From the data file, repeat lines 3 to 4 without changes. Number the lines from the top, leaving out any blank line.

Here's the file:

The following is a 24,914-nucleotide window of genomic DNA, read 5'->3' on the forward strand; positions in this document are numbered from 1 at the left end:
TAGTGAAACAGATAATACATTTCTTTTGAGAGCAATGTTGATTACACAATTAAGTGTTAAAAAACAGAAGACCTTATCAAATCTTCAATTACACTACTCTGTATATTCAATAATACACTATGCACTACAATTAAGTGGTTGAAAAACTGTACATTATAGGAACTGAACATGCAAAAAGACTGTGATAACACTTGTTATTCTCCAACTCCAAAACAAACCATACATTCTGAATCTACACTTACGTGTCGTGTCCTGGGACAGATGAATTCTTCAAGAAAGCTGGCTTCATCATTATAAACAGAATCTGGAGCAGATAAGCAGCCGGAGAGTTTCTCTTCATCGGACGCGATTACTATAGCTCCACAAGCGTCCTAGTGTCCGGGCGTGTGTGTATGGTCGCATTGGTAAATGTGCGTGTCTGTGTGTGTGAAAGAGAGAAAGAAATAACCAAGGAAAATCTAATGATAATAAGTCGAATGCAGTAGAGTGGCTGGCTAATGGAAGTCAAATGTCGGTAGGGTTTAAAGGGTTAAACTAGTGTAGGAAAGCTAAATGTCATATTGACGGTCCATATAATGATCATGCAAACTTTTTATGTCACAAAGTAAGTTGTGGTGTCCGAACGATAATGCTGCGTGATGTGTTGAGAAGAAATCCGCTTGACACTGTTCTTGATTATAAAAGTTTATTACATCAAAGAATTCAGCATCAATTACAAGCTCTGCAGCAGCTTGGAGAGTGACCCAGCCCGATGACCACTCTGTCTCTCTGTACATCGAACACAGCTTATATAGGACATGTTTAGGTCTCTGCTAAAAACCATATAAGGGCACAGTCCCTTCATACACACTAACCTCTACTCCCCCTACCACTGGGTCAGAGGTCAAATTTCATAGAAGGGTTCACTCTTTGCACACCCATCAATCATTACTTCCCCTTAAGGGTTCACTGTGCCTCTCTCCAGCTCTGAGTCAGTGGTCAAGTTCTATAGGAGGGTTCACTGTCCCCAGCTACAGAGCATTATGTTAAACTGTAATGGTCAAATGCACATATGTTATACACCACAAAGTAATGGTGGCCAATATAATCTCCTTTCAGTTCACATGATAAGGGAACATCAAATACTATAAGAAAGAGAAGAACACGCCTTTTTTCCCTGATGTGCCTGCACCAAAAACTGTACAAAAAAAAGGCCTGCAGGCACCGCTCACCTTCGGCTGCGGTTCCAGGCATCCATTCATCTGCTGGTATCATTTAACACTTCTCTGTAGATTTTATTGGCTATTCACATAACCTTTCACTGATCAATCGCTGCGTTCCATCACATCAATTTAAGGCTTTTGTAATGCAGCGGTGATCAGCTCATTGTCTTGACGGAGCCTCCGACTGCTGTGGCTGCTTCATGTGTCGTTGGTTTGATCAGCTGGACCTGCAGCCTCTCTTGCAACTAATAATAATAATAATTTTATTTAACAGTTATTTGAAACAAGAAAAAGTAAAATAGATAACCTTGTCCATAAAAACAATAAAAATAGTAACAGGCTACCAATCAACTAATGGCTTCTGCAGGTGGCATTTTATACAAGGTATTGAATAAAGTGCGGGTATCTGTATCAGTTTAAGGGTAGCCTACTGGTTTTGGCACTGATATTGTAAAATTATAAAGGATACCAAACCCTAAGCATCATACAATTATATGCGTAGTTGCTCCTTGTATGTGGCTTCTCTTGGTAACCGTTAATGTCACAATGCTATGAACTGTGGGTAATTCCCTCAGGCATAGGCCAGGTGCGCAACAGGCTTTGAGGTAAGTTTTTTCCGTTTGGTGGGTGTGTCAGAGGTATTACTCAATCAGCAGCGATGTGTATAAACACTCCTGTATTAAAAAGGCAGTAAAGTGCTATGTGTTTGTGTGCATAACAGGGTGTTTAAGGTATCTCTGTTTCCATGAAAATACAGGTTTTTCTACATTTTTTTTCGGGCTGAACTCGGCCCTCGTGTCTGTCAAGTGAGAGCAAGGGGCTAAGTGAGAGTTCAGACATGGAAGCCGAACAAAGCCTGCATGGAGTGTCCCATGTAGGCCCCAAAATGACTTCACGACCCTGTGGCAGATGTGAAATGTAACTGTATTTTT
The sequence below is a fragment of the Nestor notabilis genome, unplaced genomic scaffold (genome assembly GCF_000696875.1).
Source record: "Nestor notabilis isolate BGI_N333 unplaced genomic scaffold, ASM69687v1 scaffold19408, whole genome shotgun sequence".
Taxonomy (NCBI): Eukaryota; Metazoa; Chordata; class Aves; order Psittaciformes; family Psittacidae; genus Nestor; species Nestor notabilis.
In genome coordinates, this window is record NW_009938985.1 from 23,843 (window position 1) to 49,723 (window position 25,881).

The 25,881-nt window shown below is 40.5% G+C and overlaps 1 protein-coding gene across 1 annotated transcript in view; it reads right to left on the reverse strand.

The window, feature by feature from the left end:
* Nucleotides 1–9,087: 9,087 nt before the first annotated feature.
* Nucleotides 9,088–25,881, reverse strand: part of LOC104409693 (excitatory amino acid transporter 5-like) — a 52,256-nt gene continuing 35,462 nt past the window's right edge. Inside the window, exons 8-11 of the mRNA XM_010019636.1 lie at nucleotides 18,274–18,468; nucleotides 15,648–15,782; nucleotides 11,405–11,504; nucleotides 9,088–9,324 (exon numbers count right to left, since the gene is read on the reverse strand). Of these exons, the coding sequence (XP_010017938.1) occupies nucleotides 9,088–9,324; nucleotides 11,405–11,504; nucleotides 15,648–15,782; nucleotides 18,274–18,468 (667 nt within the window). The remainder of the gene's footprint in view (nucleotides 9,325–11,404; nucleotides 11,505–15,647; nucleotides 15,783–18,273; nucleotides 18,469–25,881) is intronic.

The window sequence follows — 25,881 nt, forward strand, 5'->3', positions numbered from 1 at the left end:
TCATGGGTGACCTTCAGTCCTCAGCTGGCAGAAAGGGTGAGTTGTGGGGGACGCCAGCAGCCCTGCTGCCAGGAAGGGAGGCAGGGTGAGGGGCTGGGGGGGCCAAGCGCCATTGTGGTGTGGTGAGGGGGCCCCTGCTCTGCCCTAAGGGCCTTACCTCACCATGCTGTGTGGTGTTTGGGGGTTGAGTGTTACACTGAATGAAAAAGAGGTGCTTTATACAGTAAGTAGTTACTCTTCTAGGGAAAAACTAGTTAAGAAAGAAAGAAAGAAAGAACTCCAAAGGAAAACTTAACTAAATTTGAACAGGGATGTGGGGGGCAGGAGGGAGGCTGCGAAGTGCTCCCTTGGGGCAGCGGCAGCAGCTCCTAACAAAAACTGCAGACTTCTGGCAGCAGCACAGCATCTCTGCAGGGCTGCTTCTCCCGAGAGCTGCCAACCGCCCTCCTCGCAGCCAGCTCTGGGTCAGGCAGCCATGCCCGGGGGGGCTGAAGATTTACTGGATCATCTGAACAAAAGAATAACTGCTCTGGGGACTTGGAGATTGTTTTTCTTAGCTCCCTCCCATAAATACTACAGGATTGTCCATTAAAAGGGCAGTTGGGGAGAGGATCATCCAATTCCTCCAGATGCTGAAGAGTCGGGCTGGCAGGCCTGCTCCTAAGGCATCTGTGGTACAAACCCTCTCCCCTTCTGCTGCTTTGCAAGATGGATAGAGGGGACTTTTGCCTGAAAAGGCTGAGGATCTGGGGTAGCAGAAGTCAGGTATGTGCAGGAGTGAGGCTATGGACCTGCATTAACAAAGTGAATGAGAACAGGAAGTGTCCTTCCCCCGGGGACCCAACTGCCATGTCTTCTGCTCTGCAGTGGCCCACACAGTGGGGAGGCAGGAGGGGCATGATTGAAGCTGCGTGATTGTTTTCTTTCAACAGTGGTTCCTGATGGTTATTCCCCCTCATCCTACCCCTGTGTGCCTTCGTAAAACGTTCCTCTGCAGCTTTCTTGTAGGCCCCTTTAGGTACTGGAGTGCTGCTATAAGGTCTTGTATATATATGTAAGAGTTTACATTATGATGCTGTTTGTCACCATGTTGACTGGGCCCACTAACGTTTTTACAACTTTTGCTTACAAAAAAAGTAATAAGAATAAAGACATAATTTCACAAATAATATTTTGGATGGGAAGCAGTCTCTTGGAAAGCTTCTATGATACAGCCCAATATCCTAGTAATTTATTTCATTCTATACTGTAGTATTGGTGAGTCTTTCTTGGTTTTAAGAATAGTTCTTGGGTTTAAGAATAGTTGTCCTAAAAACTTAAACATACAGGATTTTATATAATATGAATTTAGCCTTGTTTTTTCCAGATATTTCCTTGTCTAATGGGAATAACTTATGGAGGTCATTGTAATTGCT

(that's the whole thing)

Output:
The sequence below is a fragment of the Nestor notabilis genome, unplaced genomic scaffold (genome assembly GCF_000696875.1).
Source record: "Nestor notabilis isolate BGI_N333 unplaced genomic scaffold, ASM69687v1 scaffold19408, whole genome shotgun sequence".